Vegan health: Protein

But but but really…where do you get it?

I appreciate the concern, I do.

The thing is that while some animal sources are higher in protein than their vegan equivalents, the protein you’re also consuming from these sources is highly acidic, and therefore potentially the cause of osteoporosis (1 , 2), diabetes & cancer development. See also breast cancer developmentStudies have shown that the countries with the highest rates of osteoporosis are also those with the highest intake of milk and dairy products (Dr McDougall, 2000).

So, you want to be a millionare bodybuilder? #gymlyfe

Think you’ll starve on a vegan diet?

Ever heard of Patrik Baboumian? Neither. But apparently he’s a record holding vegan strongman from Iran, who can lift 190kg! If I was a gym bro, that would be enough to convince me. But if you’re a budding athlete and need some more inspo, click here.

So, firstly, how much protein do you need?

Screen Shot 2017-01-03 at 12.17.48.pngScreen Shot 2017-01-03 at 12.18.00.png

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Screenshots from: https://www.nrv.gov.au/nutrients/protein

So back to the question. Where do I get my protein?

    1. Seitan – 75g per 100g

Now I’m not going to pretend to be an expert on this one, since I can’t say I use it often, or at all. But you have to admit that 75% protein is pretty damn high, with most ‘high protein meats and dairy’ being ~20-27% protein (Body Building, 2016). So I’m going to hand this one over to the worshippers of seitan.

2. TVP (Textured Vegetable Protein) – 50g per 100

This one tastes like mince meat, or so I’m told. Very good for pasta.

3. Soybeans – 36g per 100 (fresh), 9g per 100 (canned)

*Other beans range from 8-30g per 100 depending on the type

4. Nuts ~8g – 22g per 100

5. Lentils – 24g per 100 (fresh), 4.8g per 100 (canned)

6. Quinoa – 14g per 100

7.  Tempeh – 19g per 100

8. Tofu – 8g per 100

9. Hummus – 8g per 100 (made of chickpeas)

10. Rice (depends on type) ~2.7g per 100

11. Fruits & Vegetables (highly variable) but ~0.5-2.5g per 100

Keep in mind that while there are many other protein sources these are the ones that I think would be easiest to consume in larger amounts. For example, sunflower seeds are also a great source of protein, but what’s the chances that you’re going to want to eat 100g of them? Not high. My dietary protein sources usually consist of fruit and veg, rice, qunioa, tofu, lentils and beans. But, please don’t stress over protein levels. If you’re consuming enough calories per day, chances are you’re getting more than enough protein.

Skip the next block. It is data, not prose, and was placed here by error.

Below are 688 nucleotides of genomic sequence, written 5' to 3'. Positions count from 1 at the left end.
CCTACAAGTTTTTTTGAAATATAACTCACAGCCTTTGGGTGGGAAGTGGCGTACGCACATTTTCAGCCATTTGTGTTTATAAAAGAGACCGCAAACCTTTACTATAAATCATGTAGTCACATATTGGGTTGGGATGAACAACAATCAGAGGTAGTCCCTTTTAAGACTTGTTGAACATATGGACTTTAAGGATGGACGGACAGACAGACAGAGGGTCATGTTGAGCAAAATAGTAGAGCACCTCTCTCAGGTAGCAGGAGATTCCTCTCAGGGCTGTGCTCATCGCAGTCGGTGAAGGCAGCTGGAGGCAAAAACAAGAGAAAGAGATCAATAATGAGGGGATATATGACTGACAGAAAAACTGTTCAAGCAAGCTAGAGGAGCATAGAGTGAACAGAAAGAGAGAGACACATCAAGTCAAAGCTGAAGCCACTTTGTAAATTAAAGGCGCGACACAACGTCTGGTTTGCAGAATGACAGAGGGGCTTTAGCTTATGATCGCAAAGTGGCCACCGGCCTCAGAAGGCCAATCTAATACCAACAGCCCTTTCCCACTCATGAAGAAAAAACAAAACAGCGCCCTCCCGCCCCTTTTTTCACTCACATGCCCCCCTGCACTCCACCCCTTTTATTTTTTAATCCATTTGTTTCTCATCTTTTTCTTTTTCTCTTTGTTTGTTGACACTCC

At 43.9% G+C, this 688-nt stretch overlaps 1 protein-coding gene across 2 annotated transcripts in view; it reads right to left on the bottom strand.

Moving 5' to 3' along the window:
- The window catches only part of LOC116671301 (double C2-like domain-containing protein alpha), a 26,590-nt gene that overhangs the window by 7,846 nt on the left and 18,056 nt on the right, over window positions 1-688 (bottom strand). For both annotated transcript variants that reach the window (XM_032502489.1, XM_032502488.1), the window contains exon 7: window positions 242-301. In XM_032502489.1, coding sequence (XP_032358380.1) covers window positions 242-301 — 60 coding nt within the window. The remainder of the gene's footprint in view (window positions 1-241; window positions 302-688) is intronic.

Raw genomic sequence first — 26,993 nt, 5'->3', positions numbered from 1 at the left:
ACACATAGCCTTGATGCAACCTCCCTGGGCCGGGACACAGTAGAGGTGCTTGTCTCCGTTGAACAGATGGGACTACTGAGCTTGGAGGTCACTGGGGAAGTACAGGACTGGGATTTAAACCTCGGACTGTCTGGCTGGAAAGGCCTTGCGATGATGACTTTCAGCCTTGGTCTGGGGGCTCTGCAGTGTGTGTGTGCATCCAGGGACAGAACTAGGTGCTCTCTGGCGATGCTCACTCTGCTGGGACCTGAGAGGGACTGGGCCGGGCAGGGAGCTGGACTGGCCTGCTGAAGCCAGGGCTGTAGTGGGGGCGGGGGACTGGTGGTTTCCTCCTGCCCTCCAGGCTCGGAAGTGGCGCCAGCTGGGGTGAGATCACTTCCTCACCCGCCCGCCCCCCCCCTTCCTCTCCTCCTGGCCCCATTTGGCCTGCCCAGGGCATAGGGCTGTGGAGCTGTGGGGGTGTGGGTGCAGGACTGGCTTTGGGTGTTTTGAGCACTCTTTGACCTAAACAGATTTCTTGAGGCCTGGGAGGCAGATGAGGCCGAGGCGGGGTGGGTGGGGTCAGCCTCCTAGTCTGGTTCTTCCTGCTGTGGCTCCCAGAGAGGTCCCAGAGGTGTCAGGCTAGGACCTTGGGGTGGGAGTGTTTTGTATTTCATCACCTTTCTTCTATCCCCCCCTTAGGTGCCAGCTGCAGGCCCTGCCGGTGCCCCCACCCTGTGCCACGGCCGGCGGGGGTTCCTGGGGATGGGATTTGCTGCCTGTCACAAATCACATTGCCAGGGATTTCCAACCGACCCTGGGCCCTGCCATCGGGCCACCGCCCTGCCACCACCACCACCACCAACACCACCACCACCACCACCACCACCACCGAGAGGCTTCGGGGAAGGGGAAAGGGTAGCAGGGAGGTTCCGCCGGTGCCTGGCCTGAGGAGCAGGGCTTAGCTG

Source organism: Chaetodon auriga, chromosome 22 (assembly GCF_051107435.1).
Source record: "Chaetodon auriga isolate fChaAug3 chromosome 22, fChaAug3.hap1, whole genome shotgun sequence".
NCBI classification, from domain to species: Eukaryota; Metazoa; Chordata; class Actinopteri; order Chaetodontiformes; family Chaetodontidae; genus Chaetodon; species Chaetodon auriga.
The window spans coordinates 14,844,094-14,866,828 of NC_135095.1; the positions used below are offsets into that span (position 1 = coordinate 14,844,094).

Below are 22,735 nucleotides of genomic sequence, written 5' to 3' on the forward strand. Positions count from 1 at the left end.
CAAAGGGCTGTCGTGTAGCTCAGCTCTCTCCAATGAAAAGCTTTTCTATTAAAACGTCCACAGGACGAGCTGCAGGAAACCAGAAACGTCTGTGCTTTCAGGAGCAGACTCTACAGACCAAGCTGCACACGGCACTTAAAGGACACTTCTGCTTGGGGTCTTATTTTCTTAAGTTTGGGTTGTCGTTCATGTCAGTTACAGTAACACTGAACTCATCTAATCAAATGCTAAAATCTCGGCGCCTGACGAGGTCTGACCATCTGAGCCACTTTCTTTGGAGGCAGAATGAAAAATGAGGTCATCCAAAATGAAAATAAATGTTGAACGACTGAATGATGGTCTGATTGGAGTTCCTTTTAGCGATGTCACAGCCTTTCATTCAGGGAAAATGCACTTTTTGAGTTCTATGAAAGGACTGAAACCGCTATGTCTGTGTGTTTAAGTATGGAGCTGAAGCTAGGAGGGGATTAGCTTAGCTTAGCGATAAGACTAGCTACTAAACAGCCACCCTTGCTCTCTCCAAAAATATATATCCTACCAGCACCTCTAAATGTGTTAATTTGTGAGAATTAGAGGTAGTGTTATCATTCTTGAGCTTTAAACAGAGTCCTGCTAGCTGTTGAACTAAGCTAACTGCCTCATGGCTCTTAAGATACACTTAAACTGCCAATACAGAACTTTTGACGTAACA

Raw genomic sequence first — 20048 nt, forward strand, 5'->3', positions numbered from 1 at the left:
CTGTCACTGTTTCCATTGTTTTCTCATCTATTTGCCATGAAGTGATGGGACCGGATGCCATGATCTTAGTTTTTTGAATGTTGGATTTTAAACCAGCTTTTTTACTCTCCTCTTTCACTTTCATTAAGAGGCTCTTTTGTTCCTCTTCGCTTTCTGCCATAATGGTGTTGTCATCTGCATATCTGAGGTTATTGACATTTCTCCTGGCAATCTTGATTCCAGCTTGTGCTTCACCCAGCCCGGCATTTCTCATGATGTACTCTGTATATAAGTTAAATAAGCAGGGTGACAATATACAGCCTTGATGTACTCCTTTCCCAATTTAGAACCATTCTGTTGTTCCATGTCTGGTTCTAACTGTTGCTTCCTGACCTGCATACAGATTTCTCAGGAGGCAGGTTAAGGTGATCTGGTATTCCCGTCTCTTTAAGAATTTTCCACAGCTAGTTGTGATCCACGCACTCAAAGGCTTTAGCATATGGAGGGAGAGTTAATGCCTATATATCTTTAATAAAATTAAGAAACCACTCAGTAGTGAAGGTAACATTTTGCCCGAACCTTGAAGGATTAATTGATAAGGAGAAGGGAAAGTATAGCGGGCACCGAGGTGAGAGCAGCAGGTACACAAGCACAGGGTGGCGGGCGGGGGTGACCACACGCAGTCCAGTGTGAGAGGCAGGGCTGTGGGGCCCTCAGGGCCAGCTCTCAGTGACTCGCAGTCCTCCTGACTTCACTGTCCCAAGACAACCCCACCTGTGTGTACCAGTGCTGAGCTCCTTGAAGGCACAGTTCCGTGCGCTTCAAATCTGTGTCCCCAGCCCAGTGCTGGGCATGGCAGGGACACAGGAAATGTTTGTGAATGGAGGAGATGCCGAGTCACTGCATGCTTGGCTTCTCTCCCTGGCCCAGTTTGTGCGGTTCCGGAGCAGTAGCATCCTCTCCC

xx

R

Sources

“20 Meatless High Protein Foods (Vegetarian Protein Sources)”. Bembu. N.p., 2017. Web. 3 Jan. 2017.

Lanou, A. J. “Should Dairy Be Recommended As Part Of A Healthy Vegetarian Diet? Counterpoint”. American Journal of Clinical Nutrition 89.5 (2009): 1638S-1642S. Web.

Levine, Morgan E. et al. “Low Protein Intake Is Associated With A Major Reduction In IGF-1, Cancer, And Overall Mortality In The 65 And Younger But Not Older Population”. Cell Metabolism 19.3 (2014): 407-417. Web. 3 Jan. 2017.

McDougall, John A and Mary A McDougall. The Mcdougall Program For Women. 1st ed. New York: Dutton, 1999. Print.

“Protein | Nutrient Reference Values”. Nrv.gov.au. N.p., 2017. Web. 3 Jan. 2017.

“The Ultimate List Of 40 High-Protein Foods!”. Bodybuilding.com. N.p., 2017. Web. 3 Jan. 2017.

Vivian Goldschmidt, MA. “Proven: Excessive Animal Protein Consumption Hurts More Than Just Your Bones”. Saveourbones.com. N.p., 2017. Web. 3 Jan. 2017.

“Your Guide To Vegetarian Protein Sources”. Australian Healthy Food Guide. N.p., 2017. Web. 3 Jan. 2017.

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